I’m supposed to be putting together a long piece on Islam, Iran, SEX and fashion but lack the concentration, so lets do a quick one arising out of the Google news reads this morning.
Now, when one scans the world of the Sino chatterati, one always encounters the occasional nitwit who thinks this dreary bit of theatre really matters in the big scheme of things ie it will decide China’s future trajectory economically, socially and politically. Recall the faux retro Maoism of Bo’s Chongqing versus the softer and more responsive approach to governance supposedly articulated by Guangdong’s Wang Yang (and here Wukan comes to mind, among other things). Old Left versus a new Reform model, or something like that.
Getting your man onto the Central Committee or the Politburo is all about grabbing your share of the economic pie for your family and guanzi networks at the provincial level. And its a fucking nasty fight to the finish requiring duplicity, ruthlessness and that much vaunted Chinese virtue cleverness. Take no prisoners and eat the wounded, since it is a zero sum game.
Now to my points. Recall John Garnaut’s long expose – Rotting From Within – on the monumental corruption and extreme factionalism existing within the PLA which was published in Foreign Policy in April this year.
To quote from this long, detailed investigation, which is mandatory course material for all site visitors:
Judging from a recent series of scathing speeches by one of the PLA’s top generals, details of which were obtained by Foreign Policy, it can’t: The institution is riddled with corruption and professional decay, compromised by ties of patronage, and asphyxiated by the ever-greater effort required to impose political control. The speeches, one in late December and the other in mid-February, were given by Gen. Liu Yuan, the son of a former president of China and one of the PLA’s rising stars; the speeches and Liu’s actions suggest that the PLA might be the site of the next major struggle for control of the Communist Party, of the type that recently brought down former Chongqing party boss Bo Xilai. Liu is the political commissar and the most powerful official of the PLA’s General Logistics Department, which handles enormous contracts in land, housing, food, finance, and services for China’s 2.3 million-strong military.
Well, Garnaut reports today that corruption whistle blower General Yuan has now been given the rough end of the pineapple, supposedly for his close association with Bo Xilai:
BEIJING: The most openly ambitious general in the People’s Liberation Army appears to have been sidelined following his self-styled ”do-or-die” fight against corruption in military ranks.
General Liu Yuan, after missing out on promotion to the Central Military Commission, was also absent from the ranks of 250 party and military luminaries who appeared on stage for Thursday’s opening of the 18th Party Congress, which marked the start of an eight-day leadership transition.
Supporters of General Liu, the son of the former president Liu Shaoqi, had expected him to receive a powerful leadership role in part because of his life-long ties to the incoming president, Xi Jinping.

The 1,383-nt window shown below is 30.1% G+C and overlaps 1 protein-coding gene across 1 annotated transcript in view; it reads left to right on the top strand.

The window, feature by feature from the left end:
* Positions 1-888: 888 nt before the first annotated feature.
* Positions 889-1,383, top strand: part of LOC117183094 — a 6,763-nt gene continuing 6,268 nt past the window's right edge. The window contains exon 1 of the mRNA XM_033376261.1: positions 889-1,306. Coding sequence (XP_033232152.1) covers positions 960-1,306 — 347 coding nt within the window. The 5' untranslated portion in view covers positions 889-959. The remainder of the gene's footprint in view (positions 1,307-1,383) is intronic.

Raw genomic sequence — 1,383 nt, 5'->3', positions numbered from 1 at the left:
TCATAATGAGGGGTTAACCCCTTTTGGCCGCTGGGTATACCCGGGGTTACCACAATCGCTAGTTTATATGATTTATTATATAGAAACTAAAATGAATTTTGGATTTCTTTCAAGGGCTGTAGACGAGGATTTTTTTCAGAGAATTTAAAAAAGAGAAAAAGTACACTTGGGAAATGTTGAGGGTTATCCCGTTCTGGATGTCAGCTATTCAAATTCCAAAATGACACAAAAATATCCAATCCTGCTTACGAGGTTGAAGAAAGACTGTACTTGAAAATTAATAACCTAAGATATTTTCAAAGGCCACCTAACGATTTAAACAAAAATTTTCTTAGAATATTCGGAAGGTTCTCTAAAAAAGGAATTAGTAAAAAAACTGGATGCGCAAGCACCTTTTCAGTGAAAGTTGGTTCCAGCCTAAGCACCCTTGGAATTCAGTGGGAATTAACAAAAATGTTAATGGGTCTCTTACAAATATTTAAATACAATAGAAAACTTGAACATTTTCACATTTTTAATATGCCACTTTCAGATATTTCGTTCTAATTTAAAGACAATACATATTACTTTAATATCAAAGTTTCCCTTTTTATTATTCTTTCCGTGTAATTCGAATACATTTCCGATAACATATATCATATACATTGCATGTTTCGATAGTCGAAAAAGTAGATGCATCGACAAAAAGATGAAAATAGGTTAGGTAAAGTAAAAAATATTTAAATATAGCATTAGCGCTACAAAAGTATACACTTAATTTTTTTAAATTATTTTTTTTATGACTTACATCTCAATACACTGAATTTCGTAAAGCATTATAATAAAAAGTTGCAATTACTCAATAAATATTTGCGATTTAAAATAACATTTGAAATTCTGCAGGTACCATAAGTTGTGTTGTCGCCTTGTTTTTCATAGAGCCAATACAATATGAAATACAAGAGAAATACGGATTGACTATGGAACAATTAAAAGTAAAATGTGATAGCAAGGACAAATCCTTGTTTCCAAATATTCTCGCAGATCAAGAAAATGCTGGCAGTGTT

General Liu’s sidelining, if confirmed, will mark the second fall from grace of an ambitious and powerful princeling this year.
In particular, Liu stepped around the military hierarchy and trampled over the hidden rules of patronage to dislodge a notoriously corrupt general, Gu Junshan. General Gu was deputy director of the People’s Liberation Army logistics department, where General Liu was political commissar, and is now under investigation.
General Gu was known to be close to the outgoing vice chairman of the Central Military Commission, Xu Caihou, who in turn was a protege of former president Jiang Zemin.
Thanks to John Garnaut and the Brisbane Times for the full text HERE.
Finally, Lets look at so-called reformer Wang Yang, who is trying to walk both sides of the street at the same time.
Avanth Krishnam of The Hindu writes:
Wang Yang, on Friday morning, nonchalantly strolled into the Guangdong Hall, an ostentatiously decorated meeting room in the heart of the Great Hall of the People – the Chinese Parliament building.
Mr. Wang, the Communist Party of China (CPC) chief in the prosperous southern province of Guangdong, appeared to ignore the group of reporters and the flashing lenses, as he crossed his legs, put on a pair of reading glasses and unfolded a crisp copy of the Nanfang Daily.
The Guangzhou-based daily is known in China as a rare muckraking newspaper, famous for its fearless investigative journalism. Its stories have led to the sacking of corrupt officials, but have also landed its Editors in frequent trouble with the authorities. By appearing to endorse the newspaper in public, Mr. Wang — a member of the party’s 24-member Politburo — looked to be reminding the Chinese media of his liberal persuasions.
Read on HERE and realise that Yang was indulging in another bullshit charade.
More “let’s identify the reformer‘ rubbish, this time the Washington Post Li Keqiang, China’s next premier, carries reformers’ hopes.
I know I’ve gone all potty mouth this post, but the author of the above nonsense Keith B. Richburg is a prize fuckwit who probably has never ventured beyond the Beltway.